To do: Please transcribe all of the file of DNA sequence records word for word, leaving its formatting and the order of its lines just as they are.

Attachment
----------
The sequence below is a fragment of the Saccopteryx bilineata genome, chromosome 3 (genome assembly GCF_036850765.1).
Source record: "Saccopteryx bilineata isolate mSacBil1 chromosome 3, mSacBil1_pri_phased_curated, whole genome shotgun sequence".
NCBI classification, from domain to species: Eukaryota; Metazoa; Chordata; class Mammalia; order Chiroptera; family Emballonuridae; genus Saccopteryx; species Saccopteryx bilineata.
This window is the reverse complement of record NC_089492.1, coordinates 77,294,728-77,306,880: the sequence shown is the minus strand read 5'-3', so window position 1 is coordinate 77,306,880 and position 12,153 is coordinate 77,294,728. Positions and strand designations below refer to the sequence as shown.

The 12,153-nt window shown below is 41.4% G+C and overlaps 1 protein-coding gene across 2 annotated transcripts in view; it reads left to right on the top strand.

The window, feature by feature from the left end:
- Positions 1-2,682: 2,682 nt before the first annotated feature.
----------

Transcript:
The sequence below is a fragment of the Saccopteryx bilineata genome, chromosome 3 (genome assembly GCF_036850765.1).
Source record: "Saccopteryx bilineata isolate mSacBil1 chromosome 3, mSacBil1_pri_phased_curated, whole genome shotgun sequence".
NCBI classification, from domain to species: Eukaryota; Metazoa; Chordata; class Mammalia; order Chiroptera; family Emballonuridae; genus Saccopteryx; species Saccopteryx bilineata.
This window is the reverse complement of record NC_089492.1, coordinates 77,294,728-77,306,880: the sequence shown is the minus strand read 5'-3', so window position 1 is coordinate 77,306,880 and position 12,153 is coordinate 77,294,728. Positions and strand designations below refer to the sequence as shown.

The 12,153-nt window shown below is 41.4% G+C and overlaps 1 protein-coding gene across 2 annotated transcripts in view; it reads left to right on the top strand.

The window, feature by feature from the left end:
- Positions 1-2,682: 2,682 nt before the first annotated feature.